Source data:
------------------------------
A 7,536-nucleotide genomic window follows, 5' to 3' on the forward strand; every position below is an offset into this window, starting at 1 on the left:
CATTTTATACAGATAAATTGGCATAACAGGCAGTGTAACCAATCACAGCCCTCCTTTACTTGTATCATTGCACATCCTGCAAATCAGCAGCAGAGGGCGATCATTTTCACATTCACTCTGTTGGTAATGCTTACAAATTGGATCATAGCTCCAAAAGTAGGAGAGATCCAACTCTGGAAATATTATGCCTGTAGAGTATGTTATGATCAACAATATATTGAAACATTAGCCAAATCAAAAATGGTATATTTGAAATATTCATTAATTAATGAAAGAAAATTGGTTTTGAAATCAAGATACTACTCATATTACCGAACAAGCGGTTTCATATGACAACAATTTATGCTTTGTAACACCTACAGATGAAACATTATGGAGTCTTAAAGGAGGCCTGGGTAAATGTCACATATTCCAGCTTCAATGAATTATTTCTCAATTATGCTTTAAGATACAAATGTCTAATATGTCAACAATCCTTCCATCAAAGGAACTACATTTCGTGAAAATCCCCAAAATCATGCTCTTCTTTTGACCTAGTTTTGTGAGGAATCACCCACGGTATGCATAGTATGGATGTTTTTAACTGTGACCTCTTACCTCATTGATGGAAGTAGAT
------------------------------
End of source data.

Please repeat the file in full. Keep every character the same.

A 7,536-nucleotide genomic window follows, 5' to 3' on the forward strand; every position below is an offset into this window, starting at 1 on the left:
CATTTTATACAGATAAATTGGCATAACAGGCAGTGTAACCAATCACAGCCCTCCTTTACTTGTATCATTGCACATCCTGCAAATCAGCAGCAGAGGGCGATCATTTTCACATTCACTCTGTTGGTAATGCTTACAAATTGGATCATAGCTCCAAAAGTAGGAGAGATCCAACTCTGGAAATATTATGCCTGTAGAGTATGTTATGATCAACAATATATTGAAACATTAGCCAAATCAAAAATGGTATATTTGAAATATTCATTAATTAATGAAAGAAAATTGGTTTTGAAATCAAGATACTACTCATATTACCGAACAAGCGGTTTCATATGACAACAATTTATGCTTTGTAACACCTACAGATGAAACATTATGGAGTCTTAAAGGAGGCCTGGGTAAATGTCACATATTCCAGCTTCAATGAATTATTTCTCAATTATGCTTTAAGATACAAATGTCTAATATGTCAACAATCCTTCCATCAAAGGAACTACATTTCGTGAAAATCCCCAAAATCATGCTCTTCTTTTGACCTAGTTTTGTGAGGAATCACCCACGGTATGCATAGTATGGATGTTTTTAACTGTGACCTCTTACCTCATTGATGGAAGTAGAT